Atmosphinder Midterm Research Report

Mars Desert Research Station Crew 261

May 7, 2023

By: Erin

Atmosphinder arrived, was built, and iteratively developed throughout testing milestones this week. Quantitative and qualitative testing was performed on both the prototype and electronics. The plethora of testing and work resulted in this key learning:

-> Tensegrity robots, in combination with rigid structural components, have merit for use in extreme environments, such as Mars.

The reasons for this is because:

  1. The compliant structure nature of the structure is able to adapt to the uncertain landscape - as seen on EVA-9, EVA-4
  2. Rigid structure enables the robot to harness and endure the power of the wind and the environment - as seen on EVA-9, EVA-6

Overall, Atmosphinder performed as expected for an early small scale prototype. It was enthralling to observe the interaction between the robot and its environment! The structure passively waned as gusts of wind occurred. The mechanized sail trim motors functioned better than expected to control the direction of the sails. Finally, the ultra-bright Neopixels were dazzling and visible outdoors. Surprisingly, the three ball bearings (sealed) have not encountered any challenges regarding jamming from dust / sand.

Areas of improvement include: The known weak pieces did break, while the known stronger pieces did not. Duct tape and hot glue was pinnacle to the repairs. Some tubes rotate in place in the 3D printed pieces, which was detrimental to the sail frame structure wind testing. A missed opportunity was swapping the blades on the hoof sub-assemblies for a smoother revision, which could have assisted in a smoother rolling gait, and thereby further rolling distances.

Additional information, including graphs, maps, and photographs can be found at:

Code and datasets can be found at:

Extracting the above key learning from the testing and work demonstrates the value in pursuing the idea further for a higher fidelity prototype, perhaps via an internship at NASA JPL.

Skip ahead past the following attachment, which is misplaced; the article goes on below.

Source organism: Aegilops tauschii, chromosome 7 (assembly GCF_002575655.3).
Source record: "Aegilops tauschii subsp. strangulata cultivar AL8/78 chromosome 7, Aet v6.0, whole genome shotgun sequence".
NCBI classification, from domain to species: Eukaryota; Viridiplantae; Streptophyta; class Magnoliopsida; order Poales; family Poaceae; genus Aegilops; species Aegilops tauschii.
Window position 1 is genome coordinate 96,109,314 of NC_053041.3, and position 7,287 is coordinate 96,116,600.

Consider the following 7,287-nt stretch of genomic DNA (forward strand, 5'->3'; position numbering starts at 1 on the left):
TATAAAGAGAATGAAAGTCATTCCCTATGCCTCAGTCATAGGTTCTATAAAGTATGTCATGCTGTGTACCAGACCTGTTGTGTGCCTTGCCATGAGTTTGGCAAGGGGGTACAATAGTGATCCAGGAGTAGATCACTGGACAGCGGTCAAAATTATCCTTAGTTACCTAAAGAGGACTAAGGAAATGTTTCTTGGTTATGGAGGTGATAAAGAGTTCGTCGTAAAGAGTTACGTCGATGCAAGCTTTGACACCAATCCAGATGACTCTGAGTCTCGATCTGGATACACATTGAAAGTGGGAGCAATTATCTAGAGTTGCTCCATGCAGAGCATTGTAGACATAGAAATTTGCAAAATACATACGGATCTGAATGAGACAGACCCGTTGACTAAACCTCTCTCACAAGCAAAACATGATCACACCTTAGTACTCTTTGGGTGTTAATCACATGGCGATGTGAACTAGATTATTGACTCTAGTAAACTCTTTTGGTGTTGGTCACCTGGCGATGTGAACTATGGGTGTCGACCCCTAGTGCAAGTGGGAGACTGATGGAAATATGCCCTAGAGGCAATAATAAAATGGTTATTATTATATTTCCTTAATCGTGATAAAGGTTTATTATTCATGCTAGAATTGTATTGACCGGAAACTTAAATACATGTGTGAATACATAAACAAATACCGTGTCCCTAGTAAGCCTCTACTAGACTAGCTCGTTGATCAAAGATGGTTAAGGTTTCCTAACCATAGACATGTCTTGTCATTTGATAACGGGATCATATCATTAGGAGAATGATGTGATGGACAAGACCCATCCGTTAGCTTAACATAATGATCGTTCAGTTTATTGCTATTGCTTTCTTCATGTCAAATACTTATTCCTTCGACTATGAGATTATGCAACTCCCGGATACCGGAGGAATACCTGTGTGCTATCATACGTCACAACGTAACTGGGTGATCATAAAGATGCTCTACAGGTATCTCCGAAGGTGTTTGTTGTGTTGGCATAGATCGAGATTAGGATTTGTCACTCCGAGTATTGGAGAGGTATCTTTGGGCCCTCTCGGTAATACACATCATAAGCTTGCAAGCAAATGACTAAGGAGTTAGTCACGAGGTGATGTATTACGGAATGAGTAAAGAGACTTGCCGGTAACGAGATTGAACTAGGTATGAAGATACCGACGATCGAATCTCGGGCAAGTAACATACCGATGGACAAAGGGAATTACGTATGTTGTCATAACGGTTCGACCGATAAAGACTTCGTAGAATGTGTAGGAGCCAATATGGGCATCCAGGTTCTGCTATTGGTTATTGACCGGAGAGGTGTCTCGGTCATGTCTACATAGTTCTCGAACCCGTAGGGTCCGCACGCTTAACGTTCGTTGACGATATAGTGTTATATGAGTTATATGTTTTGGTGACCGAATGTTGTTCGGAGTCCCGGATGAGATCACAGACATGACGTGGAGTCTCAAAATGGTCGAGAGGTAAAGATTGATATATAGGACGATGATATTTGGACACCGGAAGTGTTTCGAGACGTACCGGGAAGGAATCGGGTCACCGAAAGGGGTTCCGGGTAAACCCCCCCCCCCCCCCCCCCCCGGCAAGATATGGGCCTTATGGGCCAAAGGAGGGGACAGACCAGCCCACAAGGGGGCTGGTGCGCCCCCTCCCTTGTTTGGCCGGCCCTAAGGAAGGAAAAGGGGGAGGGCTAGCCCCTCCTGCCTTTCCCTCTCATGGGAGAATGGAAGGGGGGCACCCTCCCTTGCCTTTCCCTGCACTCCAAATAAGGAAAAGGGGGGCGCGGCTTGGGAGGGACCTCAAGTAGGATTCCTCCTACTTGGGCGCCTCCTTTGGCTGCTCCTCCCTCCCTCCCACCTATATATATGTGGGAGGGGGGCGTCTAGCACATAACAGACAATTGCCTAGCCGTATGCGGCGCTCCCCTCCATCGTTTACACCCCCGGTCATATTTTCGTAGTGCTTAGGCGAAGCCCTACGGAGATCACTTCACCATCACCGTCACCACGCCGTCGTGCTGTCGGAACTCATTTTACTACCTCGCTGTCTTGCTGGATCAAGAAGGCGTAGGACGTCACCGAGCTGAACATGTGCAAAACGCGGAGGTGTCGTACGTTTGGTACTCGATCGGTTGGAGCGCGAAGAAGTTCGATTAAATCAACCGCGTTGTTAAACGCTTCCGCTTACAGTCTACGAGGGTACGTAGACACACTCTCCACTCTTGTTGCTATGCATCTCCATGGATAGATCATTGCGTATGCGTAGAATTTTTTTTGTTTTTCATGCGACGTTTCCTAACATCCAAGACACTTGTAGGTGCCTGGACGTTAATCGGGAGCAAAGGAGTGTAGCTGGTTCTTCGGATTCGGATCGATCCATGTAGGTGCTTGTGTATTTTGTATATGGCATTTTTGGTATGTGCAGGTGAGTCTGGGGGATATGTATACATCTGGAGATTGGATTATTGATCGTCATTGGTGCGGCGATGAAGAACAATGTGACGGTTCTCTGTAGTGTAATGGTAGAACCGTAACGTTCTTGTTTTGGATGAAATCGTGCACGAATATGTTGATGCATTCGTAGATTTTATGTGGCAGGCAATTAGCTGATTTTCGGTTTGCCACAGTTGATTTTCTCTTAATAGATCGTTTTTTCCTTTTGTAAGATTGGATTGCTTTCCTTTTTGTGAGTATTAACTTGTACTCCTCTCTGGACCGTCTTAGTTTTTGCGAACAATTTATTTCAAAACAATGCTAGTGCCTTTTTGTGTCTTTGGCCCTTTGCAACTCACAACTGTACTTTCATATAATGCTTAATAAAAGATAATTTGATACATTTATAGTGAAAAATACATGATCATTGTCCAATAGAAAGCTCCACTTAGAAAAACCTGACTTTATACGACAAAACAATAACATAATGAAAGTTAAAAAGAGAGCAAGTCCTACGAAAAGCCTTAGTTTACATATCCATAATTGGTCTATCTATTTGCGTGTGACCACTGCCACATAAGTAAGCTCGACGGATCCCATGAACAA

The electronics of Atmosphinder has been used to data log environmental sensor data at 1 Hz on EVAs. These datapoints are mapped to GPS coordinates. The sensor data now includes: Anemometer, Pressure, Humidity, Temperature, PM 2.5, PM 10, NH3, as well as: battery voltage, servo motor rail current, and information related to an internal state machine. The sensor data can then be graphed and plotted on a map using a web app developed by Robot Missions Inc. The addition of sensors grew each day, making use of the soldering equipment in the RAM.

When interacting with the Atmosphinder electronics, the key learning was:

-> Human-Robot Interaction (HRI / HCI) is challenging when fully suited in astronaut gear

This key learning was noticed when reaching for the electronics situated in the electronics payload bay of the robot, which was limited by the astronaut helmet. Activating the electronics has to take into account the astronaut gloves. Something that worked well were separate status LEDs blinking to show the data logging, GPS fix, and microcontroller status is nominal, as this can be checked at a glance. A stretch goal hypothesis to test is mentioned below as an experiment.

While on the mission, the next objectives for Atmosphinder is to gather additional information and observations in order to serve as design and testing requirements for future development on Atmosphinder. This will be done by visiting locations with features analogous to the Mars south polar region.

In the Mars south polar region, there are three major geological features:

  • Erosion features
  • Ridges
  • South Polar Layered Deposits (SPLD)

At the Mars Desert Research Station, regions of interest about those geological features include:

  1. Glistening Seas (eruptions)
  2. Erica's Hill (erosion features)
  3. Barroom Outcrops (SPLD)
  4. Skyline Rim (SPLD)
  5. Additional locations may be added

The remaining EVAs will embark to those locations. Atmosphinder half-sized robot prototype will join for the journey. Limited dynamic testing will take place. The electronics payload will continue to be used to collect environmental sensor data. A stretch goal will be to implement IMU data logging at a fast frequency to be later used for training a model to recognise the terrain type.

For background: Atmosphinder's destination on Mars is the south polar region to observe the CO2 gas jets from the surface level and contribute data from these activities to the global Mars climatic model. The research conducted at the Mars Desert Research Station is in line with these goals by demonstrating an original robot prototype and by logging environmental sensor data.

A remaining technical stretch goal for Atmosphinder development and testing is a Human-Robot Interaction (HRI / HCI) experiment involving fully suited astronauts controlling the robot by showing coloured signs in front of the robot's camera. This is dependent on a firmware update for the embedded computer vision camera, which is pending a response from the developers.

Page last updated: May 07 2023 21:50:31.